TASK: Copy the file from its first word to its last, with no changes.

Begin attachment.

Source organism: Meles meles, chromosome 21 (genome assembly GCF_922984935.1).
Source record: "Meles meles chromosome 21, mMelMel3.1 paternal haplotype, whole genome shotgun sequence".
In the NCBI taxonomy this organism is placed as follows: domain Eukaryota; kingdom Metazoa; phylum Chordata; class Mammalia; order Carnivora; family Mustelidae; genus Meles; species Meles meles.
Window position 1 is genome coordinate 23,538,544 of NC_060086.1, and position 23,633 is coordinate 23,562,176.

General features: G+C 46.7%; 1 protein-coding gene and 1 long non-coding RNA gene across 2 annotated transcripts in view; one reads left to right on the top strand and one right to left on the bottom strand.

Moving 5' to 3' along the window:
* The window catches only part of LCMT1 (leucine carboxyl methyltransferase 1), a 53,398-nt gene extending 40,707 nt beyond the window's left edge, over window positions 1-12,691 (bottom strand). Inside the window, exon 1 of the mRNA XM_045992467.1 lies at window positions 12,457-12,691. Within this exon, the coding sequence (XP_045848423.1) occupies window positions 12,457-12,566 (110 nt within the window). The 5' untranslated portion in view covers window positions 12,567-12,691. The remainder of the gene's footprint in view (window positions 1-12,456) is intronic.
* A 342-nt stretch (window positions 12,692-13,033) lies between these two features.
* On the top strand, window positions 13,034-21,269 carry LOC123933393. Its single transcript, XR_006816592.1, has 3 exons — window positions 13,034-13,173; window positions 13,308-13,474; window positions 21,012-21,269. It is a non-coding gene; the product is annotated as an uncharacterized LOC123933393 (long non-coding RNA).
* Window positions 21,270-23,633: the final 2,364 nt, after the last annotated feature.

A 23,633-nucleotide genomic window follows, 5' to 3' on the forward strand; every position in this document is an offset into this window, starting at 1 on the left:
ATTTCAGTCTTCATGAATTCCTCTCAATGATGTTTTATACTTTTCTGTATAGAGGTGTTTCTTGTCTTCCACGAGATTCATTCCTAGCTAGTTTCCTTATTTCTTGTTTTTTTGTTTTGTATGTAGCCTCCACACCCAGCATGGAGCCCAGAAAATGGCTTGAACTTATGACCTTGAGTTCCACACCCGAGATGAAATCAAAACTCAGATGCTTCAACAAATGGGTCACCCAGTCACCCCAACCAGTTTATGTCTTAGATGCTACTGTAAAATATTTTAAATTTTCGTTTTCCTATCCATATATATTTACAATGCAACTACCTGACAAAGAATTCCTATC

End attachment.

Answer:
Source organism: Meles meles, chromosome 21 (genome assembly GCF_922984935.1).
Source record: "Meles meles chromosome 21, mMelMel3.1 paternal haplotype, whole genome shotgun sequence".
In the NCBI taxonomy this organism is placed as follows: domain Eukaryota; kingdom Metazoa; phylum Chordata; class Mammalia; order Carnivora; family Mustelidae; genus Meles; species Meles meles.
Window position 1 is genome coordinate 23,538,544 of NC_060086.1, and position 23,633 is coordinate 23,562,176.

General features: G+C 46.7%; 1 protein-coding gene and 1 long non-coding RNA gene across 2 annotated transcripts in view; one reads left to right on the top strand and one right to left on the bottom strand.

Moving 5' to 3' along the window:
* The window catches only part of LCMT1 (leucine carboxyl methyltransferase 1), a 53,398-nt gene extending 40,707 nt beyond the window's left edge, over window positions 1-12,691 (bottom strand). Inside the window, exon 1 of the mRNA XM_045992467.1 lies at window positions 12,457-12,691. Within this exon, the coding sequence (XP_045848423.1) occupies window positions 12,457-12,566 (110 nt within the window). The 5' untranslated portion in view covers window positions 12,567-12,691. The remainder of the gene's footprint in view (window positions 1-12,456) is intronic.
* A 342-nt stretch (window positions 12,692-13,033) lies between these two features.
* On the top strand, window positions 13,034-21,269 carry LOC123933393. Its single transcript, XR_006816592.1, has 3 exons — window positions 13,034-13,173; window positions 13,308-13,474; window positions 21,012-21,269. It is a non-coding gene; the product is annotated as an uncharacterized LOC123933393 (long non-coding RNA).
* Window positions 21,270-23,633: the final 2,364 nt, after the last annotated feature.

A 23,633-nucleotide genomic window follows, 5' to 3' on the forward strand; every position in this document is an offset into this window, starting at 1 on the left:
ATTTCAGTCTTCATGAATTCCTCTCAATGATGTTTTATACTTTTCTGTATAGAGGTGTTTCTTGTCTTCCACGAGATTCATTCCTAGCTAGTTTCCTTATTTCTTGTTTTTTTGTTTTGTATGTAGCCTCCACACCCAGCATGGAGCCCAGAAAATGGCTTGAACTTATGACCTTGAGTTCCACACCCGAGATGAAATCAAAACTCAGATGCTTCAACAAATGGGTCACCCAGTCACCCCAACCAGTTTATGTCTTAGATGCTACTGTAAAATATTTTAAATTTTCGTTTTCCTATCCATATATATTTACAATGCAACTACCTGACAAAGAATTCCTATC